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Loosen Upper Bracket Bolt
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Caliper Bracket Removed
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Clean New Rotor
Only loosen the two bracket bolts a few turns and then allow the assembly to cool off for at least 5-10 minutes.

I'd recommend wearing thick work gloves when you handle the caliper bracket or the two bolts. They might still be hot enough to burn your fingers.

Once everything has cooled off, remove the two bolts and pull off the bracket.

Wipe both sides of the new rotor with a shop towel and brake cleaner spray to remove any oil or dirt.



 

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Pull Off Old Rotor
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Parking Brake Assembly
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Push On New Brake Rotor
Pull off the old rotor.

If you have trouble removing the old rotor, make sure that the emergency / parking brake has been released.

You can also try hitting the rotor with a rubber mallet to loosen it.

Clean off the lug nut studs and the parking brake assembly with brake parts cleaner spray.

Push the new rotor in to place over the parking brake assembly and on to the studs.

(This Tahoe was primarily used in the very flat state of Florida, so the emergency / parking drum brake pads were in great condition and did not need to be replaced and the mechanism did not need to be adjusted.)

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Two 18mm Bracket Bolts
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Pull Out Old Metal Clip
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New Pad Abutment Clip
If your new set of rear pads included replacement brake hardware, pull the old metal pad abutment clips or "anti-rattle" clips out of the top and bottom of the bracket.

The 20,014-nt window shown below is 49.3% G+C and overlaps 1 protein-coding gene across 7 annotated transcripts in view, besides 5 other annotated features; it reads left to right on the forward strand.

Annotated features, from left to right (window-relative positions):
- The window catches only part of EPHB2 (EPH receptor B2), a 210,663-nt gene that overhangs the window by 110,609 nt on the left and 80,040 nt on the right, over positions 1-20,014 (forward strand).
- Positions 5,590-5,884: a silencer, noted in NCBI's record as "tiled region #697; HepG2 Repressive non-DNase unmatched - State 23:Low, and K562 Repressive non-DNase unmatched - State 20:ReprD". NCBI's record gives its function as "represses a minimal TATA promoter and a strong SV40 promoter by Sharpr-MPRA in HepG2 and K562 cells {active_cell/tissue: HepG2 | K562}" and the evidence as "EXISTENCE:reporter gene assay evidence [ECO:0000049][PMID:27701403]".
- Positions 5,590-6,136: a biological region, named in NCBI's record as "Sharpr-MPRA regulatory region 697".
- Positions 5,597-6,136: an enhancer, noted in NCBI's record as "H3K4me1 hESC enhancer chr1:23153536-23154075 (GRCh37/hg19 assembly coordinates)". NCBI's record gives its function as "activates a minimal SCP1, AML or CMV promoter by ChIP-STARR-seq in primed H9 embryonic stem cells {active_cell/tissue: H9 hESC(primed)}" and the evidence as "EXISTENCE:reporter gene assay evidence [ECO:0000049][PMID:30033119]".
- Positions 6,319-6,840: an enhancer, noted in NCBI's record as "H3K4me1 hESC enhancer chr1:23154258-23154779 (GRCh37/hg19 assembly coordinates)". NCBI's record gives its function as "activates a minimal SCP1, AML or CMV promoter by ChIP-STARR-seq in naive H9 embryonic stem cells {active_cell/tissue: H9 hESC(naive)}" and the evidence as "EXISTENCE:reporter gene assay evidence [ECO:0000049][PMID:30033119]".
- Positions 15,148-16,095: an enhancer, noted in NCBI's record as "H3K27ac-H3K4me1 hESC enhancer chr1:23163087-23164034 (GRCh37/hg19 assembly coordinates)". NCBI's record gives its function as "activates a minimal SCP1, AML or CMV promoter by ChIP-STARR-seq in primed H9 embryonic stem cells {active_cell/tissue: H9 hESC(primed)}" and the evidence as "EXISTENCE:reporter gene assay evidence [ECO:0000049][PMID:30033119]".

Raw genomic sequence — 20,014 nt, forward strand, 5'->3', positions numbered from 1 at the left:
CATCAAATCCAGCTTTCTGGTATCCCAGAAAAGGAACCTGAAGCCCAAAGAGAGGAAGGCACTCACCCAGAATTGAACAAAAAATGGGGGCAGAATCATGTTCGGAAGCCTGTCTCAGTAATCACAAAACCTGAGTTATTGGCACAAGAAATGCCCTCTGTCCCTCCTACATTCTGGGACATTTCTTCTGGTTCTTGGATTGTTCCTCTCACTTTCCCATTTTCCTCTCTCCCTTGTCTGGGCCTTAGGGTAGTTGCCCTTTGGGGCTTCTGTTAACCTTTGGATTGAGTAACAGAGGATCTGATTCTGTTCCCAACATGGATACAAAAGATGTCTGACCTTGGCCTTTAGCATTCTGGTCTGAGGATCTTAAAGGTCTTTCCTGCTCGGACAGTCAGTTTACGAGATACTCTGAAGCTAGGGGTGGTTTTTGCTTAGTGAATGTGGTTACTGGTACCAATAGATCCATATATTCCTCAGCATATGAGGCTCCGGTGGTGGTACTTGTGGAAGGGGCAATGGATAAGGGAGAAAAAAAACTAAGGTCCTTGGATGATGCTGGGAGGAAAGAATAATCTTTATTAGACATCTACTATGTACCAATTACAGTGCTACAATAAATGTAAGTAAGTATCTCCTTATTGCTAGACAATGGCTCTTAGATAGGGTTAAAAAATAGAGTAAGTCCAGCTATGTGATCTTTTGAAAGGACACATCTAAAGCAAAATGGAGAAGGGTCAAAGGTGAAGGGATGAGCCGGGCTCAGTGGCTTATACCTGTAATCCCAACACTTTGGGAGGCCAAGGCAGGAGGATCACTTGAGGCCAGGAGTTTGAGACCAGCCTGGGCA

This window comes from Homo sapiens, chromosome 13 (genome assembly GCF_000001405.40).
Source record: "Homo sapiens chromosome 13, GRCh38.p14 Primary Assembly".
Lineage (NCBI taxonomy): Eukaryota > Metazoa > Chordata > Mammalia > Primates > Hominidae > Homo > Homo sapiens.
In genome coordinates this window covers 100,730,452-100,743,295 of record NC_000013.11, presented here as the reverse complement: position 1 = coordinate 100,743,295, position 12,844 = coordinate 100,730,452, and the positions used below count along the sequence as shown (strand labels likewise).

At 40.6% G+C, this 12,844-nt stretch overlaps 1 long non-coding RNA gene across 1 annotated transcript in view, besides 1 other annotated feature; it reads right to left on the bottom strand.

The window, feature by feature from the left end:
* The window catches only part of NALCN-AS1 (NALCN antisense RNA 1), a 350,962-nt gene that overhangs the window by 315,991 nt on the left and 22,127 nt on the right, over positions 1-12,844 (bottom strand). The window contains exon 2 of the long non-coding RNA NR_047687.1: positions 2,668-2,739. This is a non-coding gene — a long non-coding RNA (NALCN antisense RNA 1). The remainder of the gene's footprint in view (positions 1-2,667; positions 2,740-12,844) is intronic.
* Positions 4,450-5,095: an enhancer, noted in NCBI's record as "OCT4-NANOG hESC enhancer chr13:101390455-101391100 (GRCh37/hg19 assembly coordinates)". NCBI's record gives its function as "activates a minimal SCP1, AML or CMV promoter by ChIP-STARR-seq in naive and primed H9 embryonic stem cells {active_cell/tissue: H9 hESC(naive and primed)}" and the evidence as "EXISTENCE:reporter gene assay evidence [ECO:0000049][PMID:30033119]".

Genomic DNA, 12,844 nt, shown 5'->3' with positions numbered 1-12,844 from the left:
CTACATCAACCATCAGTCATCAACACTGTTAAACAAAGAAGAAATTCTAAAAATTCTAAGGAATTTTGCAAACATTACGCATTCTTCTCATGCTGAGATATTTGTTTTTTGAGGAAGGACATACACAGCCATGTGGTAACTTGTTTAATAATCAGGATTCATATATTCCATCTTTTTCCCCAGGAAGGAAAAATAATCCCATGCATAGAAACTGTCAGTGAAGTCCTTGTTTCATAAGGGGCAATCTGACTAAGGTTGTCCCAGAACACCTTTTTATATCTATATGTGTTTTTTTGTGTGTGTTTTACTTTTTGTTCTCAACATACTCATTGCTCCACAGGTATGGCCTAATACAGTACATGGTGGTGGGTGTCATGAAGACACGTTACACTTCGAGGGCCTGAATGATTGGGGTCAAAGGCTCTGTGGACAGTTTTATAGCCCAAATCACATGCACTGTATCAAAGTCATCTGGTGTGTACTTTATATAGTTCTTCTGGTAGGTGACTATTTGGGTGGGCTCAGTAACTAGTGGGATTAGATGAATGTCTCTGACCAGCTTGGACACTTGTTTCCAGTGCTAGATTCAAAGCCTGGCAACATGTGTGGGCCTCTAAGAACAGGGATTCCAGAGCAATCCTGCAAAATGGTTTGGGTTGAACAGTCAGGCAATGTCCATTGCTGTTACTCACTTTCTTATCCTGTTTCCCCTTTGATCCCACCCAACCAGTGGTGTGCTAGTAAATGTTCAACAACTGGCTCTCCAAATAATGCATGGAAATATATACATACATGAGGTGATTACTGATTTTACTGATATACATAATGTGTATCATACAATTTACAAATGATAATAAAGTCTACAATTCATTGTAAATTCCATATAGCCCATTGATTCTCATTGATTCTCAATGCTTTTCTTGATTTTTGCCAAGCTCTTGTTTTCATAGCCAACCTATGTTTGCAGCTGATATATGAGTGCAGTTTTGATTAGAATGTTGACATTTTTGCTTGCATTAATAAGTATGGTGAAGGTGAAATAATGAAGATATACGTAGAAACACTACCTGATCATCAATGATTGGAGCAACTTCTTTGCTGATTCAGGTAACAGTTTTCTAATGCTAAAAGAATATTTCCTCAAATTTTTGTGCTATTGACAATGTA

Apply some brake caliper grease on to the area where the clips will reside in the bracket.

Push the new pad abutment clips in to the bracket and apply a thin layer of grease to the area that will come in contact with the brake pads.

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New Clips Installed
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Pull Out Caliper Slider Pins
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Pin & Rubber Dust Boot
In order for the brake caliper to operate smoothly, the two caliper slider pins need to be well lubricated.

Pull the caliper slider pins out of their rubber dust boots and apply a thin layer of synthetic brake parts lubricant grease.

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Apply Brake Grease
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Lubricate & Replace Pins
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Lug Nuts - Hold New Rotor
Push the slider pins back in to their rubber dust boots.

Spin on one or two lug nuts to hold the new rotor in place.

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Temporarily Attach Bracket
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Apply Red Loctite
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Spin In Lower 18mm Bolt
Hold the bracket in place with one hand and spin in the upper bolt a few turns in the counterclockwise direction (as seen from the outside of the SUV).

Apply a small amount of Loctite "Red" to the threads on the bracket bolts.

GM used a yellow colored thread locking adhesive that is similar to the heavy duty Loctite "Red 271" that is considered to be a permanent glue that can only be removed by heating the area to 500 degrees Fahrenheit (260 degrees Celsius).

Spin in the bottom bracket bolt and tighten it in the counterclockwise direction (as seen from the outside of the vehicle).

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Loctite On Top Bolt
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Tighten Counterclockwise
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Tighten Lower 18mm Bolt
Continue tightening the two bracket bolts in the counterclockwise direction with the 18mm socket and ratcheting wrench to about 85 ft-lbs of torque.
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Torque To 85 ft-lbs
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Double Check Bolts
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Grease On Tabs ("Ears")
Double check that both of the bracket bolts are tight before moving on to the next steps.